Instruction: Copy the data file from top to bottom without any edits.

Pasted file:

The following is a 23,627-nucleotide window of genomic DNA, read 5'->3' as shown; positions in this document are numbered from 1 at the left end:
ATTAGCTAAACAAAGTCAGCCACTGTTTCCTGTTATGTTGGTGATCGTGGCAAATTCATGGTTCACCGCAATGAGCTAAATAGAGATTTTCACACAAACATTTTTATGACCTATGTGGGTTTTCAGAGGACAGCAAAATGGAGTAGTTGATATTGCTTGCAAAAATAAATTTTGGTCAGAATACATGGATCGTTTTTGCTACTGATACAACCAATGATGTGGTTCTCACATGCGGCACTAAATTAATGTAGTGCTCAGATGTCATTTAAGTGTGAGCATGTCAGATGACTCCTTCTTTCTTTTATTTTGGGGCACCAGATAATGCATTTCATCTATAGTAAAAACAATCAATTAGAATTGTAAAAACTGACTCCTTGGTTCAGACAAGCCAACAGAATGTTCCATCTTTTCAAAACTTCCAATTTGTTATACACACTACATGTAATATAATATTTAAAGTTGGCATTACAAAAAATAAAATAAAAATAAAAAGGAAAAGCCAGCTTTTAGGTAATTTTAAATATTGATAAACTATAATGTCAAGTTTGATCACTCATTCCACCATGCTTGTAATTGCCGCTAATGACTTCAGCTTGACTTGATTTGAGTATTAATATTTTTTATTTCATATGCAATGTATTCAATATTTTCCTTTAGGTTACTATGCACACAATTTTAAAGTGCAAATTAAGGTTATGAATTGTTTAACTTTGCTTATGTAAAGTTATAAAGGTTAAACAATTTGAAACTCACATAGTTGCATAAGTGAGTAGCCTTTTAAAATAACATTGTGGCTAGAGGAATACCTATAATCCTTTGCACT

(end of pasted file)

The following is a 23,627-nucleotide window of genomic DNA, read 5'->3' as shown; positions in this document are numbered from 1 at the left end:
ATTAGCTAAACAAAGTCAGCCACTGTTTCCTGTTATGTTGGTGATCGTGGCAAATTCATGGTTCACCGCAATGAGCTAAATAGAGATTTTCACACAAACATTTTTATGACCTATGTGGGTTTTCAGAGGACAGCAAAATGGAGTAGTTGATATTGCTTGCAAAAATAAATTTTGGTCAGAATACATGGATCGTTTTTGCTACTGATACAACCAATGATGTGGTTCTCACATGCGGCACTAAATTAATGTAGTGCTCAGATGTCATTTAAGTGTGAGCATGTCAGATGACTCCTTCTTTCTTTTATTTTGGGGCACCAGATAATGCATTTCATCTATAGTAAAAACAATCAATTAGAATTGTAAAAACTGACTCCTTGGTTCAGACAAGCCAACAGAATGTTCCATCTTTTCAAAACTTCCAATTTGTTATACACACTACATGTAATATAATATTTAAAGTTGGCATTACAAAAAATAAAATAAAAATAAAAAGGAAAAGCCAGCTTTTAGGTAATTTTAAATATTGATAAACTATAATGTCAAGTTTGATCACTCATTCCACCATGCTTGTAATTGCCGCTAATGACTTCAGCTTGACTTGATTTGAGTATTAATATTTTTTATTTCATATGCAATGTATTCAATATTTTCCTTTAGGTTACTATGCACACAATTTTAAAGTGCAAATTAAGGTTATGAATTGTTTAACTTTGCTTATGTAAAGTTATAAAGGTTAAACAATTTGAAACTCACATAGTTGCATAAGTGAGTAGCCTTTTAAAATAACATTGTGGCTAGAGGAATACCTATAATCCTTTGCACT